As for Gates, here’s the view he shared with The Field of 68’s Rob Dauster ahead of the season: “Would you rather win 25 games or win the rebounding battle?”
That remark hasn’t aged well.
Yet this team doesn’t shoot the ball nearly as well — the spot on the floor hardly matters — and gets to the free-throw line less. So there’s no way to make up those lesser shooting numbers. The offensive rebounding numbers have improved slightly. But the turnover rates aren’t big enough to make a difference.
The math for being a poor rebounding team can make sense — if you handle other parts of the game well. It flips our traditional view of the possession battle on its head. Some teams, like Wisconsin or Virginia, give up on offensive rebounding to sprint back, set their defense, and eliminate any transition chances. However, MU willingly concedes some second possessions to force turnovers. That takes an opportunity away from your opponent and gives you — in theory — a high-value shot at the rim.
Last season, the math worked because Mizzou ranked ninth nationally in offensive efficiency and sixth for turnover rate. Sure, the Tigers might get murdered on the glass, but they would win because they shot the ball better and gave the other team fewer shots.
This offseason, Gates emphasized this roster was built to emphasize shooting, which would only make it harder for opponents to offset the possessions swiped by Mizzou. But in early February, the Tigers are 219th nationally in 3-point shooting and No. 90 in attempt rate. And that’s with significant improvements by East (46.6%) and Tamar Bates (44.4%). If anything, that’s where the absences of Tonje (37.1%) and Grill (33.7%) leave a bruise.
Without that shooting, MU’s approach is like a collapsing Ponzi scheme.
Not only is MU making fewer 3s, it’s not turning opponents quite as often. After ranking as the country’s most efficient transition attack, MU’s only 155th this go-around. There aren’t enough threes and easy layups to cover up for the risks being taken on defense and failing to keep teams off the glass.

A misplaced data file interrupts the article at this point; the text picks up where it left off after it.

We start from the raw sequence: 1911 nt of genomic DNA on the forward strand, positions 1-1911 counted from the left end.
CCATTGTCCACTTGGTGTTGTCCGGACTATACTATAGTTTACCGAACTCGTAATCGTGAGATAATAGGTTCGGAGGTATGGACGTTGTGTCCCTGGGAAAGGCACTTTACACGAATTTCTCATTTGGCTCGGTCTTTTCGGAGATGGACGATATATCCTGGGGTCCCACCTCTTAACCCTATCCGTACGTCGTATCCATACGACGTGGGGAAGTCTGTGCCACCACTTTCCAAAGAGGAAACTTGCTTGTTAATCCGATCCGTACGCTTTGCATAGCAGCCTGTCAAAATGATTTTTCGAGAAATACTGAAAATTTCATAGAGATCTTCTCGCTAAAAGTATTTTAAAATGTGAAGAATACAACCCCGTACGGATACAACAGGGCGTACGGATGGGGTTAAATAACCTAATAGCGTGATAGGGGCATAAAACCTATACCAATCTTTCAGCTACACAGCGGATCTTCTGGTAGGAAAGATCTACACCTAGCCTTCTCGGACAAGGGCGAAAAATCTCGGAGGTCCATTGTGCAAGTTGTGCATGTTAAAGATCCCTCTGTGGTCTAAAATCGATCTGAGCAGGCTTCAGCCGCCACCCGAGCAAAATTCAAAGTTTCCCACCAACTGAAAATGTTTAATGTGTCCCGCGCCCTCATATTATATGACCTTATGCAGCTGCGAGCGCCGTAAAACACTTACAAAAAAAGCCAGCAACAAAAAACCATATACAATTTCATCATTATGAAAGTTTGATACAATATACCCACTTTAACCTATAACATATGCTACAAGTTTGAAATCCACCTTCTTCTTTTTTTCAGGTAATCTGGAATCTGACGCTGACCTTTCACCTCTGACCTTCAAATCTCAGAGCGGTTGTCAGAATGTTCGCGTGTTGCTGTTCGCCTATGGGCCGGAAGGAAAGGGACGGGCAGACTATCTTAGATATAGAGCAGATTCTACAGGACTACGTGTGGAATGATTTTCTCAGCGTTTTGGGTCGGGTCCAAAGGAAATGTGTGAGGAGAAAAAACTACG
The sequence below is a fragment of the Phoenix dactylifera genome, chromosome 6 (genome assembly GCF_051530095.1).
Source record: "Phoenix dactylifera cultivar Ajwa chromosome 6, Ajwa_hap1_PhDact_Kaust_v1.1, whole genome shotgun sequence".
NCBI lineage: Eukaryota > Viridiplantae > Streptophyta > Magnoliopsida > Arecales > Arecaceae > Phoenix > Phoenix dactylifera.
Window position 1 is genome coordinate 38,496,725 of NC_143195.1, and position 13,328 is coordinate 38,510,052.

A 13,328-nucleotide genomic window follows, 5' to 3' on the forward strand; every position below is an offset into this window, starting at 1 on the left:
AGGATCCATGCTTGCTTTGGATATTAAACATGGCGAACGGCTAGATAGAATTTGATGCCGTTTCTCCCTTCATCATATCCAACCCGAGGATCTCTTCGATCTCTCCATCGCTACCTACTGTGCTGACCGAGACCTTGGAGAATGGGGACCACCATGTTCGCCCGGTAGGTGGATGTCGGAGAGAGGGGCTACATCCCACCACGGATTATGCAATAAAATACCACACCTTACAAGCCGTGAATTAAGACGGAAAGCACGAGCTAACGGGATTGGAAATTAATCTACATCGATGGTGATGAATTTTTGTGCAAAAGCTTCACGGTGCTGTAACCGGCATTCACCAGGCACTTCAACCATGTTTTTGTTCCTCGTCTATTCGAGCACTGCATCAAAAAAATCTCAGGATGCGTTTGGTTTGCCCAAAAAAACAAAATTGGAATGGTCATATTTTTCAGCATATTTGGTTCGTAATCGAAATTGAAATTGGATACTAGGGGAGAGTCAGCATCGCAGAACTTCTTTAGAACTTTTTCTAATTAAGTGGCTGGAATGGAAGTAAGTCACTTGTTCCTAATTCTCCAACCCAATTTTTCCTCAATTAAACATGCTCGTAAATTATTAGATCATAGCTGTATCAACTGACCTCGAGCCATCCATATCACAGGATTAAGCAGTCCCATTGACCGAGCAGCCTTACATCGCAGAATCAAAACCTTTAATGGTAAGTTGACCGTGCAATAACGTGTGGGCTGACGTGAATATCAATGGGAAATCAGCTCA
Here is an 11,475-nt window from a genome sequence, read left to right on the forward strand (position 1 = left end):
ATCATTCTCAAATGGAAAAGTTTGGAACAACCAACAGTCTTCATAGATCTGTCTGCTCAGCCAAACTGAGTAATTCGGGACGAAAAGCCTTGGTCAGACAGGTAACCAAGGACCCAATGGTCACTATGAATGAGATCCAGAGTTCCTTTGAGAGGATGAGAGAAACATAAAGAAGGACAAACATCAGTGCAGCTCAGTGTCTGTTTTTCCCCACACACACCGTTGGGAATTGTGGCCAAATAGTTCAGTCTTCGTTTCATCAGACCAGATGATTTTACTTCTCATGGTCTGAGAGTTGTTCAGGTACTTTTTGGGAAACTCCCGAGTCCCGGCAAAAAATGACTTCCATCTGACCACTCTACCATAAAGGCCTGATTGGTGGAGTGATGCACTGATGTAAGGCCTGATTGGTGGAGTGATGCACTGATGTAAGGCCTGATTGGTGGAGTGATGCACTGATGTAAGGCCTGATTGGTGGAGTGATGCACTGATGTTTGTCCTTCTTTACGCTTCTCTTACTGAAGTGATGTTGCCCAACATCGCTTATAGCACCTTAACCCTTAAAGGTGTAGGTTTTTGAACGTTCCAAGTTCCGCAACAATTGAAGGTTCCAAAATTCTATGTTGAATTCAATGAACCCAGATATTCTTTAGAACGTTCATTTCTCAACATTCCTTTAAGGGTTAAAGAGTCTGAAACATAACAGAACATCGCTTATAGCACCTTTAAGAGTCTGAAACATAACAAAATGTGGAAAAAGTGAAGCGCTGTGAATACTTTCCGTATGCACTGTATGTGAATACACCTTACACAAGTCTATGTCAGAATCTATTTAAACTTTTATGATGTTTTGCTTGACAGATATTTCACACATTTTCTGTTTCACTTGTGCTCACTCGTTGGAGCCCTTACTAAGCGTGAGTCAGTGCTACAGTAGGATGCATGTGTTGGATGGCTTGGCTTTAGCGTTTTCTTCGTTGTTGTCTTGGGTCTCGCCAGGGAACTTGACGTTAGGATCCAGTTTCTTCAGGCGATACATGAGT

So, what did Mizzou, in desperate need of a win, do at Vanderbilt? It played Mabor Majak 47 percent of the minutes at the post. No offense to Majak, who plays hard and with energy, but he’s only grabbing 10.0 percent of defensive rebounds this season— well behind Vanover (19.6%) and freshman Jordan Butler (18.2%). His block rate also trails those considerably. If you’re digging into the bench that hard for a guy who has played 222 minutes in his career, there’s a bigger issue.
Let me be clear: this post isn’t about calling for a firing or even warming a coach’s seat. It’s merely asking for clear-eyed re-evaluation.
What does Dennis Gates believe he needs to do to get where he wants to go? I assume he wants to win SEC titles and a national championship and be enshrined into the Hall of Fame. That’s the ideal scenario for every coach while “touching the lives of young men” and whatnot. If so, is this style suitable for this approach to roster construction?
Maybe last season was a red herring for Gates, while this is a slap in the face. Gates is still a very smart young coach. But there are lots of intelligent young coaches in basketball. What separates the best from the rest is the ability to self-evaluate. This season has been a disaster. Even if the next 4-5 weeks are moderately better, it’s still a disaster.
What will Dennis Gates learn from it? And how will he adapt?
Those are the questions that need answers now.